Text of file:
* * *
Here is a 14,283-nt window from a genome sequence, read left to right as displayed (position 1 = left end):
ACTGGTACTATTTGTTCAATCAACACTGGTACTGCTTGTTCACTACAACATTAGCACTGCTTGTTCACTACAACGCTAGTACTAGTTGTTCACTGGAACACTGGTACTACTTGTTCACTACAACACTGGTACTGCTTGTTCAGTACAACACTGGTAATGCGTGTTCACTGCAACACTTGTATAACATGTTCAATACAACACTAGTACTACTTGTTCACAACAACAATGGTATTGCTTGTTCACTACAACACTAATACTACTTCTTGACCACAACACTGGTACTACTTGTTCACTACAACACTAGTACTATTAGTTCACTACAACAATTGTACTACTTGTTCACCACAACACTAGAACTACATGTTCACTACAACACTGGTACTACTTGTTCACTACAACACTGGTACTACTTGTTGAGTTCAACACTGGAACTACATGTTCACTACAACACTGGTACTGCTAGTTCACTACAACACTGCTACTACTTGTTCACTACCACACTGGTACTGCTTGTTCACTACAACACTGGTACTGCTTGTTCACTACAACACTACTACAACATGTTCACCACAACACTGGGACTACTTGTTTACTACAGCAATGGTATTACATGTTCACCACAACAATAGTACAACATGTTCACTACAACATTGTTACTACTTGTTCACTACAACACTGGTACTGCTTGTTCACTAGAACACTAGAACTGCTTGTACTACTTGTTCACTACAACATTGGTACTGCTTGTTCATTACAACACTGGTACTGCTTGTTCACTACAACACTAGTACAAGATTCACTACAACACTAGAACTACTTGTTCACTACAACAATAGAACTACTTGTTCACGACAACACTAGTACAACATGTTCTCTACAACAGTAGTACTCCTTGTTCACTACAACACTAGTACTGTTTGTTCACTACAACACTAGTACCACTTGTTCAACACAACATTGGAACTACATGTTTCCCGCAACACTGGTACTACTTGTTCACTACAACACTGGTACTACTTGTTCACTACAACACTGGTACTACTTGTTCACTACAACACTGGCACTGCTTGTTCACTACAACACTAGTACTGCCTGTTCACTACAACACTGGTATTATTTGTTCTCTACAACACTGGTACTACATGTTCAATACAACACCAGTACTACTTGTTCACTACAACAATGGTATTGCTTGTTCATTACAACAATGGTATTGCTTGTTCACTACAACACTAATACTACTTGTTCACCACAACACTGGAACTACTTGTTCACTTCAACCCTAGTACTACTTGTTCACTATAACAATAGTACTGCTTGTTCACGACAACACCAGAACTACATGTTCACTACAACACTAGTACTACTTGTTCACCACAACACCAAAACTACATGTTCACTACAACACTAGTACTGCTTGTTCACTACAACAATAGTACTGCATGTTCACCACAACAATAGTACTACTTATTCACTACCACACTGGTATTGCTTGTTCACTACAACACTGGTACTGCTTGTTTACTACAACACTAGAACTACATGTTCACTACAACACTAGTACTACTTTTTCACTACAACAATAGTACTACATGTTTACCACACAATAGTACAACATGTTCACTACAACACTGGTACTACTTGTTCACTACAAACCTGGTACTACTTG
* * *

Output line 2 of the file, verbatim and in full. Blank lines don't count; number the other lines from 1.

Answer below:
ACTGGTACTATTTGTTCAATCAACACTGGTACTGCTTGTTCACTACAACATTAGCACTGCTTGTTCACTACAACGCTAGTACTAGTTGTTCACTGGAACACTGGTACTACTTGTTCACTACAACACTGGTACTGCTTGTTCAGTACAACACTGGTAATGCGTGTTCACTGCAACACTTGTATAACATGTTCAATACAACACTAGTACTACTTGTTCACAACAACAATGGTATTGCTTGTTCACTACAACACTAATACTACTTCTTGACCACAACACTGGTACTACTTGTTCACTACAACACTAGTACTATTAGTTCACTACAACAATTGTACTACTTGTTCACCACAACACTAGAACTACATGTTCACTACAACACTGGTACTACTTGTTCACTACAACACTGGTACTACTTGTTGAGTTCAACACTGGAACTACATGTTCACTACAACACTGGTACTGCTAGTTCACTACAACACTGCTACTACTTGTTCACTACCACACTGGTACTGCTTGTTCACTACAACACTGGTACTGCTTGTTCACTACAACACTACTACAACATGTTCACCACAACACTGGGACTACTTGTTTACTACAGCAATGGTATTACATGTTCACCACAACAATAGTACAACATGTTCACTACAACATTGTTACTACTTGTTCACTACAACACTGGTACTGCTTGTTCACTAGAACACTAGAACTGCTTGTACTACTTGTTCACTACAACATTGGTACTGCTTGTTCATTACAACACTGGTACTGCTTGTTCACTACAACACTAGTACAAGATTCACTACAACACTAGAACTACTTGTTCACTACAACAATAGAACTACTTGTTCACGACAACACTAGTACAACATGTTCTCTACAACAGTAGTACTCCTTGTTCACTACAACACTAGTACTGTTTGTTCACTACAACACTAGTACCACTTGTTCAACACAACATTGGAACTACATGTTTCCCGCAACACTGGTACTACTTGTTCACTACAACACTGGTACTACTTGTTCACTACAACACTGGTACTACTTGTTCACTACAACACTGGCACTGCTTGTTCACTACAACACTAGTACTGCCTGTTCACTACAACACTGGTATTATTTGTTCTCTACAACACTGGTACTACATGTTCAATACAACACCAGTACTACTTGTTCACTACAACAATGGTATTGCTTGTTCATTACAACAATGGTATTGCTTGTTCACTACAACACTAATACTACTTGTTCACCACAACACTGGAACTACTTGTTCACTTCAACCCTAGTACTACTTGTTCACTATAACAATAGTACTGCTTGTTCACGACAACACCAGAACTACATGTTCACTACAACACTAGTACTACTTGTTCACCACAACACCAAAACTACATGTTCACTACAACACTAGTACTGCTTGTTCACTACAACAATAGTACTGCATGTTCACCACAACAATAGTACTACTTATTCACTACCACACTGGTATTGCTTGTTCACTACAACACTGGTACTGCTTGTTTACTACAACACTAGAACTACATGTTCACTACAACACTAGTACTACTTTTTCACTACAACAATAGTACTACATGTTTACCACACAATAGTACAACATGTTCACTACAACACTGGTACTACTTGTTCACTACAAACCTGGTACTACTTG